In economics, trade and migration are likely, in theory, to have similar impacts. In both cases, the overall impact will be positive, but there will be distributional consequences.
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Mark Harrison responds to John Aziz's piece 'in defense of protectionism'.
Examining why certain jobs go abroad and others stay at home.
Economics is a toolkit that enables better understanding of how people live, and how societies work.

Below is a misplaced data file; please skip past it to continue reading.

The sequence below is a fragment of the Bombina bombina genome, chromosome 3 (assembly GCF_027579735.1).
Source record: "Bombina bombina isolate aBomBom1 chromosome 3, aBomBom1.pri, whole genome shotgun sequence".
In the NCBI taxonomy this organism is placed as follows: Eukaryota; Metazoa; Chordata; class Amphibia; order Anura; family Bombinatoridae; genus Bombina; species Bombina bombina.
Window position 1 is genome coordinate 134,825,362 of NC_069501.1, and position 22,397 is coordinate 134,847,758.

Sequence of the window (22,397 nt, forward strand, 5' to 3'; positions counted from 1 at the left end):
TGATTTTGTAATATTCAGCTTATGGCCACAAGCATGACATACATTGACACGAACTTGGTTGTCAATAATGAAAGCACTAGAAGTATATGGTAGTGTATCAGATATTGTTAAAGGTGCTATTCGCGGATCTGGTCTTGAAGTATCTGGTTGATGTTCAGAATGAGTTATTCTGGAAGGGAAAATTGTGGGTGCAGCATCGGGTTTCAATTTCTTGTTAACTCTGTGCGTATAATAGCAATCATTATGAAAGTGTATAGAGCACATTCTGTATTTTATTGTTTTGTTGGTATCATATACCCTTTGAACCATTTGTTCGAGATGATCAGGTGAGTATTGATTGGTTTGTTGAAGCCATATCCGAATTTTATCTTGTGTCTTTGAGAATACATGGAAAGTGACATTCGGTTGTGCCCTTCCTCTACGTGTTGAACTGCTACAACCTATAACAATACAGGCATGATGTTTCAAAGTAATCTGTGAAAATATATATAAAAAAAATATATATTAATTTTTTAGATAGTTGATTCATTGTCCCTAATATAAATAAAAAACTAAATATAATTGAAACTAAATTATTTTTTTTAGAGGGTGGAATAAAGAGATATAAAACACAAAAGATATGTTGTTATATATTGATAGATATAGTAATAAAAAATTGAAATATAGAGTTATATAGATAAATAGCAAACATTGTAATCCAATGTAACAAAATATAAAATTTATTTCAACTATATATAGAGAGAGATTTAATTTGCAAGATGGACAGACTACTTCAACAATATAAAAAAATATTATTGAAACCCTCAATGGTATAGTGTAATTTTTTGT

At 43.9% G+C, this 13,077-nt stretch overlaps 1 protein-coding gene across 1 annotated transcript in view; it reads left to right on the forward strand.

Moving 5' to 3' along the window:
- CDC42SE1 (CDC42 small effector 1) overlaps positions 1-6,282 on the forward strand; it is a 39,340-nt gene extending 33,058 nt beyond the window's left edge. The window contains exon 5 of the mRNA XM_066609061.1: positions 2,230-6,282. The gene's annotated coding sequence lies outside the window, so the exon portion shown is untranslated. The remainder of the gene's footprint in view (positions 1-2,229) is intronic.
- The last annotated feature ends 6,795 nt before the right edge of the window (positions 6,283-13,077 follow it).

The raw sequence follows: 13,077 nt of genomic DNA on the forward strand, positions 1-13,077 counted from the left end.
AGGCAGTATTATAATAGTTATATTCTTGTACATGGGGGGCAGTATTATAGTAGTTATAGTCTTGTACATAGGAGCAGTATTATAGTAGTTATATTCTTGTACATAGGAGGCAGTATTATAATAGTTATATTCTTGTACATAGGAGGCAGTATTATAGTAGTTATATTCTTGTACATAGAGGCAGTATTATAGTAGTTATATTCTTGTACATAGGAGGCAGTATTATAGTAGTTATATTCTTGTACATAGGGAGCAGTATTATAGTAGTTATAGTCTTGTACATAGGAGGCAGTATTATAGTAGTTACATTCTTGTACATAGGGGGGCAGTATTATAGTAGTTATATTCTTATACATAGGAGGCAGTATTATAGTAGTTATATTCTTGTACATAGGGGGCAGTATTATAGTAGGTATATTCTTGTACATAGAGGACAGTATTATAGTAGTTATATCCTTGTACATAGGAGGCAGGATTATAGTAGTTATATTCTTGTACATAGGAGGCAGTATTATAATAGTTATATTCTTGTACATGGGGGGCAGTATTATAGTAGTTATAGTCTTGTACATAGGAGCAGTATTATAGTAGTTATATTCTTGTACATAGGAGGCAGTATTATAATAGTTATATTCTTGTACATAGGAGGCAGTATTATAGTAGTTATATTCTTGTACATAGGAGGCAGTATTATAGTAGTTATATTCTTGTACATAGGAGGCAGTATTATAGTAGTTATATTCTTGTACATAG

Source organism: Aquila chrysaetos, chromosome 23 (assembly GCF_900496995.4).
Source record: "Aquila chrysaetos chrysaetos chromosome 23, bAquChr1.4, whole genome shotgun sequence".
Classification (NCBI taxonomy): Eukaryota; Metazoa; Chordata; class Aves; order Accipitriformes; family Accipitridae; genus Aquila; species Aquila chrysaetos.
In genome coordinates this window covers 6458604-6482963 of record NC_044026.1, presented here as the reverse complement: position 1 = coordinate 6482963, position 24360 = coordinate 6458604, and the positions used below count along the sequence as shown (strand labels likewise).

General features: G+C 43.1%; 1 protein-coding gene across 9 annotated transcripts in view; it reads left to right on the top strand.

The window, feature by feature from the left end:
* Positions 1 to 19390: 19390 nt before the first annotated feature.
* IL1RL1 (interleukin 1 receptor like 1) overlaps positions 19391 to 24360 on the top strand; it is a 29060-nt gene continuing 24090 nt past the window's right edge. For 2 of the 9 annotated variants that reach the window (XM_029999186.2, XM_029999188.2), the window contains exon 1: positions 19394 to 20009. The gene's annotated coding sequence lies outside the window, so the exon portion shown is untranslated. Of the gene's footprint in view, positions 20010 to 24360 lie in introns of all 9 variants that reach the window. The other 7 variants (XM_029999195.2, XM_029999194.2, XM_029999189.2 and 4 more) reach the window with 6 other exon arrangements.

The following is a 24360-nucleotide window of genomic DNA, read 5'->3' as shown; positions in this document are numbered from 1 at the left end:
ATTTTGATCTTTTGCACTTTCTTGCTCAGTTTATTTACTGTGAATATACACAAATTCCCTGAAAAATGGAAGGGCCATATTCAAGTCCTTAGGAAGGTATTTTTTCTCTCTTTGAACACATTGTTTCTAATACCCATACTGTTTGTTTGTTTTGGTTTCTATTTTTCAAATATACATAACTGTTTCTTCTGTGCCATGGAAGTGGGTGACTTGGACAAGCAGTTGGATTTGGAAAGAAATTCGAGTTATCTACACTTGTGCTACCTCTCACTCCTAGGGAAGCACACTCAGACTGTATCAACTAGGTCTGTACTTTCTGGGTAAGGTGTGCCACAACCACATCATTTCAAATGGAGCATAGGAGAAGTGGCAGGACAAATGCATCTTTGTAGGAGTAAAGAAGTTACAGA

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Brexit and the Law of Unexpected Consequences - by @johnweeks41 https://t.co/NlFbmF3yXU
Eurozone’s So-Called Recovery Masks A Dark Secret: Mercantilism - https://t.co/HkBC18QRko
RT @pdacosta: “There are two ways of being unhappy. Not getting what you want is one. Getting what you want is the other.” https://t.co/ylR…
RT @CJFDillow: Blogged::George Osborne and Mesut Ozil have something in common https://t.co/RIf6eu1hoY